[SatNews] ... expected to benefit climate-related risk management, and help to underpin the development of climate change mitigation and adaptation options.
Between 13 and 17 October 2014, the Climate Symposium will address “Climate Research and Earth Observations from Space/Climate information for decision making”, bringing together over 500 global climate experts, policy makers and representatives from industry and international space agencies in Darmstadt, Germany.
Thursday, July 10, 2014
Taking place directly after the release of key elements of the Intergovernmental Panel on Climate Change (IPCC) Fifth Assessment Report, the symposium and its follow-on activities are expected to benefit climate-related risk management, and help to underpin the development of climate change mitigation and adaptation options.
Climate change impacts natural and human systems on all continents and across the oceans through rising sea levels, heat stress, water-borne illnesses and an increase in severe weather phenomena. The symposium will benefit climate research, modelling and prediction by initiating the development of an international space-based climate observing system in response to the needs of the Global Framework for Climate Services (GFCS) and the Global Climate Observing System (GCOS).
On October 13, the symposium will be kicked of by policy makers from Germany and the European Commission, as well as managers of climate observation, research and assessment programs. Speakers include Ms Brigitte Zypries, German State Secretary for Economic Affairs and Energy, Mr Michel Jarraud, Secretary-General of the World Meteorological Organization, and Ms Barbara Ryan, Director of the Group on Earth Observations. Opening addresses will also be given by David Carlson, Director of the World Climate Research Program, and Julia Slingo, Chief Scientist at the Met Office (UK).
The Climate Symposium is organized by the WCRP and EUMETSAT, with the support of the European Commission, the European Space Agency, and the City of Darmstadt. Other sponsors are GFCS, GEO, JAXA, DLR, NOAA, CNES and NASA.
For more details of the symposium program, visit the Climate Symposium web site.
To read more about EUMETSAT’s contribution to international climate change monitoring follow the newly launched Climate blog.
Organization for the Exploitation of Meteorological Satellites is an intergovernmental organization based in Darmstadt, Germany, currently with 30 Member States (Austria, Belgium, Bulgaria, Croatia, Czech Republic, Denmark, Estonia, Finland, France, Germany, Greece, Hungary, Iceland, Ireland, Italy, Latvia, Lithuania, Luxembourg, the Netherlands, Norway, Poland, Portugal, Romania, Slovakia, Slovenia, Spain, Sweden, Switzerland, Turkey and the United Kingdom) and one Cooperating State (Serbia).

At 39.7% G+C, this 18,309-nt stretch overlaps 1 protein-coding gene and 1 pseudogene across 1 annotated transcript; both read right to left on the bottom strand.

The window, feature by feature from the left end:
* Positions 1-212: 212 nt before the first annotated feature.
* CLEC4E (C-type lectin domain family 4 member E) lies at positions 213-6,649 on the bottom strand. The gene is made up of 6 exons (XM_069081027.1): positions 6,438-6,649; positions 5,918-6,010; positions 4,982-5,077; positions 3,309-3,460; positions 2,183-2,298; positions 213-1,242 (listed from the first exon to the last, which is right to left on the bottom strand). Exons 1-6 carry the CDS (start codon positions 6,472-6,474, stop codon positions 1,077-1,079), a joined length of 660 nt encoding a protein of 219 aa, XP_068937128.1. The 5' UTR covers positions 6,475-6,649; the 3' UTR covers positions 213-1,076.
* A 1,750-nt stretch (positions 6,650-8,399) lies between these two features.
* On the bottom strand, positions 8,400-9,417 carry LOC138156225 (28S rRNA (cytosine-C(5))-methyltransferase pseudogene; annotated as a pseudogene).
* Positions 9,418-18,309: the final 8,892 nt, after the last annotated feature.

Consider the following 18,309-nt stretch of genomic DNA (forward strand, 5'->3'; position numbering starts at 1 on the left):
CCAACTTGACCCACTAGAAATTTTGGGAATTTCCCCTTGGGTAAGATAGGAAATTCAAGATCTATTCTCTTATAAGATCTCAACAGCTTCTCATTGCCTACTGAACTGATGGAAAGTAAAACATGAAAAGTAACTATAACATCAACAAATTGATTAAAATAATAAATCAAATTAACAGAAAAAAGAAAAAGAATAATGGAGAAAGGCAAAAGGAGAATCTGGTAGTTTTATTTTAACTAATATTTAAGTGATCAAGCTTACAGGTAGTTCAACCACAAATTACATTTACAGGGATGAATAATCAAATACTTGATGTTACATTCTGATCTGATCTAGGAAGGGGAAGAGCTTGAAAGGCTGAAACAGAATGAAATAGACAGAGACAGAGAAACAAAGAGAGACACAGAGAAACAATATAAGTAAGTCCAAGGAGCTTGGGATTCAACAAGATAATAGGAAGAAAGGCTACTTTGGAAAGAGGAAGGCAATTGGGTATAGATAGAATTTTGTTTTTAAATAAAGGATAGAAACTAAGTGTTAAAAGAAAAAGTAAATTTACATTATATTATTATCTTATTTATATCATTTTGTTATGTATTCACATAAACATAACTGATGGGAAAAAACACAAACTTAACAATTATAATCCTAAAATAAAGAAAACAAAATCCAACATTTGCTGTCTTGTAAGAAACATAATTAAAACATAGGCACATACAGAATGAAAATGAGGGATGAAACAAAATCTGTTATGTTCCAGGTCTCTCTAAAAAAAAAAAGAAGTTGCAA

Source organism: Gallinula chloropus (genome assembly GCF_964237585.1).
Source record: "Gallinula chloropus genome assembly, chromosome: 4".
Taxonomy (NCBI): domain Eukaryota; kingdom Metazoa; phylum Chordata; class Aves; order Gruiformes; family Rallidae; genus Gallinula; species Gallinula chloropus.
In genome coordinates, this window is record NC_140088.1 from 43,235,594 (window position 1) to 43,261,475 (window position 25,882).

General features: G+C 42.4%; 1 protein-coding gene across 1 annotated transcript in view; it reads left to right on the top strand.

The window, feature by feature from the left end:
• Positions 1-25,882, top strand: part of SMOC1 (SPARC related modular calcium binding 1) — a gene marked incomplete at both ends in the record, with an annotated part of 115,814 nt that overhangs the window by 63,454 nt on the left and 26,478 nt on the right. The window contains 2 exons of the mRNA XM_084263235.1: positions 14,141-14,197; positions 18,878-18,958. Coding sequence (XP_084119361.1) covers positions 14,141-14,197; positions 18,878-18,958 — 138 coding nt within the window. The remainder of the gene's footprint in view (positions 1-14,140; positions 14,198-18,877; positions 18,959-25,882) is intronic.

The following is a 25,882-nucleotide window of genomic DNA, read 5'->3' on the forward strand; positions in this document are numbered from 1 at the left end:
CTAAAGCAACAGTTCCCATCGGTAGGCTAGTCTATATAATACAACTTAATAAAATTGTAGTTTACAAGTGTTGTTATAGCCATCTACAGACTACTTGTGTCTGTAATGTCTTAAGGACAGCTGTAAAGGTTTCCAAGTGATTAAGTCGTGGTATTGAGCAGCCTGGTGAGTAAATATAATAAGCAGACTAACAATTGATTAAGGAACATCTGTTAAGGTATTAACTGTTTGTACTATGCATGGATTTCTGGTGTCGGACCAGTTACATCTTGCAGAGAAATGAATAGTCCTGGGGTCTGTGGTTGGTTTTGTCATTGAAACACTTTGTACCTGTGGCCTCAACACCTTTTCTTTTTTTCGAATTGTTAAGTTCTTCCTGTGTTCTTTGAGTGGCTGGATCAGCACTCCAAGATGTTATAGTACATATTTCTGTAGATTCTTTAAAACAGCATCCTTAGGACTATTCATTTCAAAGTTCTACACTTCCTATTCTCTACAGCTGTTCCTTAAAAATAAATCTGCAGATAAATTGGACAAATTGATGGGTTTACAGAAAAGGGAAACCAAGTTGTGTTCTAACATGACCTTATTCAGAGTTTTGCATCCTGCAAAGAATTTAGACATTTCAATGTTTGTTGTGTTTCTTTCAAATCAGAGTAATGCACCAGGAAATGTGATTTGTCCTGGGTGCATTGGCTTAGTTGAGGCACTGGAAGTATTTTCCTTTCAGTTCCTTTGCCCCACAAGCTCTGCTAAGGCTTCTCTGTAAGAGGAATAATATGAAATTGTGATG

EUMETSAT operates the geostationary satellites Meteosat-8, -9 and -10 over Europe and Africa, and Meteosat-7 over the Indian Ocean.
EUMETSAT also operates two Metop polar-orbiting satellites as part of the Initial Joint Polar System (IJPS) shared with the US National Oceanic and Atmospheric Administration (NOAA). The Metop-B polar-orbiting meteorological satellite, launched on September 17, 2012, became prime operational satellite on 24 April 2013. It replaced Metop-A, the first European polar-orbiting meteorological satellite, which was launched in October 2006. Metop-A will continue operations as long as its available capacities bring benefits to users.
The Jason-2 ocean altimetry satellite, launched on 20 June 2008 and exploited jointly with NOAA, NASA and CNES, added monitoring of sea state, ocean currents and sea level change to the EUMETSAT product portfolio.
The data and products from EUMETSAT’s satellites are vital to weather forecasting and make a significant contribution to the monitoring of environment and the global climate: With almost 40 years of data, EUMETSAT’s operational meteorological satellites and the high-quality instruments they carry form an invaluable asset for climate monitoring and the understanding of climate change. EUMETSAT has a long-term perspective in maintaining satellite systems and their role will become increasingly important with the next generations of the systems in geostationary and polar orbit.